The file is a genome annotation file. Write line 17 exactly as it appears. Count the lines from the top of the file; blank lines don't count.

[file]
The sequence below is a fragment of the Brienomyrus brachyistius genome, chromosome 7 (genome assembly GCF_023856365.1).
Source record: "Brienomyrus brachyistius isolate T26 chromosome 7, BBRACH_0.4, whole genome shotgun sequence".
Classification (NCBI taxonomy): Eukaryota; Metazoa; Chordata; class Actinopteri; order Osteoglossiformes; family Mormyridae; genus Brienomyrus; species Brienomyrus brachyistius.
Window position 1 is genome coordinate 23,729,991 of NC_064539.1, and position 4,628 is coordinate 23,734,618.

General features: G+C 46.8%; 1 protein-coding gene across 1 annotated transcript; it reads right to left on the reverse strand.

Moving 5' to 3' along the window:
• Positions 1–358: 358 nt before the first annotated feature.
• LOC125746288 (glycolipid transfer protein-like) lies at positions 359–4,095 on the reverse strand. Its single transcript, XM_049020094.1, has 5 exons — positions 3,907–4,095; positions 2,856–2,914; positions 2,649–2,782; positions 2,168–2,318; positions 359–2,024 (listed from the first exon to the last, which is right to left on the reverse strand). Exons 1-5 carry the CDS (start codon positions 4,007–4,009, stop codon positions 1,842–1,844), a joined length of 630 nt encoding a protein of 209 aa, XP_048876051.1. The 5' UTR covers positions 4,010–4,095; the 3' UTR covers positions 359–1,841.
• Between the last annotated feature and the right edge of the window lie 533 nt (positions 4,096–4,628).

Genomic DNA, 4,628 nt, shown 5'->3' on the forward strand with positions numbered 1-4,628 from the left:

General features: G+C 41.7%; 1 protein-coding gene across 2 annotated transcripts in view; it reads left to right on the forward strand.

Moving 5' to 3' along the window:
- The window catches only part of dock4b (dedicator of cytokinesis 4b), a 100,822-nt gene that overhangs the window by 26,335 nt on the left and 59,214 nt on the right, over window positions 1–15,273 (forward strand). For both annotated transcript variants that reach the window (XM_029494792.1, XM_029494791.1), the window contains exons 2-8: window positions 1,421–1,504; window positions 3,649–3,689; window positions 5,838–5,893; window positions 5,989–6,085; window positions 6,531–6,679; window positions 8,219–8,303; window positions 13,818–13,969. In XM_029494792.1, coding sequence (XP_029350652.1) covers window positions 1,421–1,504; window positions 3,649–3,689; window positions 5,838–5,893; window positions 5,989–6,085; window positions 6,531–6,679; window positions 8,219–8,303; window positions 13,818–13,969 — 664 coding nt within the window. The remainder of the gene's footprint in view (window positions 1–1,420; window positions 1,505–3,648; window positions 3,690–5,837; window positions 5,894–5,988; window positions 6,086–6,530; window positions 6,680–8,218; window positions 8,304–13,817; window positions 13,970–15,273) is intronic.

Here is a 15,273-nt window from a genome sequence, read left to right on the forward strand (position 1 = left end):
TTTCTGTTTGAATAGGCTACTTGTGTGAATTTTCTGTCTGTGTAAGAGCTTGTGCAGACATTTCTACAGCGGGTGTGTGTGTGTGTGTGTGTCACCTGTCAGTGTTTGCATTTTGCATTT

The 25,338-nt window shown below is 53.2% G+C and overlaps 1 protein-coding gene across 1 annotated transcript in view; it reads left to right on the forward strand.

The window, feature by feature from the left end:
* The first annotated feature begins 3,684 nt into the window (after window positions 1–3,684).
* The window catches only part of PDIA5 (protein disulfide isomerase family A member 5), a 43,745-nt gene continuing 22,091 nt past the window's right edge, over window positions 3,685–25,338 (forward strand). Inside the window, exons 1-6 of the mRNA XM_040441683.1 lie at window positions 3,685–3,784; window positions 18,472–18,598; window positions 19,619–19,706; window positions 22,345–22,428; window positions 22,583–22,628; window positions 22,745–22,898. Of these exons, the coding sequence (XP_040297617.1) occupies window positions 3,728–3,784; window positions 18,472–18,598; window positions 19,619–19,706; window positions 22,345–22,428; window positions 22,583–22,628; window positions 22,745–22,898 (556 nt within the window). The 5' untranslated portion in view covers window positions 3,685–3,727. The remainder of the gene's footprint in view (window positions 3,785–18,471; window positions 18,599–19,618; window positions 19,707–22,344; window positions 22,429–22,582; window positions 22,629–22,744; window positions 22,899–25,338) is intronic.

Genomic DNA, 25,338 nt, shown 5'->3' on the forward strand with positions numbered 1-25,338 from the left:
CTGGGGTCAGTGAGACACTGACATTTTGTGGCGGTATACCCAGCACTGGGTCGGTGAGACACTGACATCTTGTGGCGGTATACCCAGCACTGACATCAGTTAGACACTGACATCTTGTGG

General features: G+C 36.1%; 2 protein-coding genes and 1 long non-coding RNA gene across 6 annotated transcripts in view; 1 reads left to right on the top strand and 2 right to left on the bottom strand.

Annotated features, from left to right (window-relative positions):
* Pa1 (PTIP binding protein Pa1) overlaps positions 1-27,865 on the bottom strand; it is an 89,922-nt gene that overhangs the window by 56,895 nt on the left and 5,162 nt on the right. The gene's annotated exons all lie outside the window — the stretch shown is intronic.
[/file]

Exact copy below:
The window, feature by feature from the left end: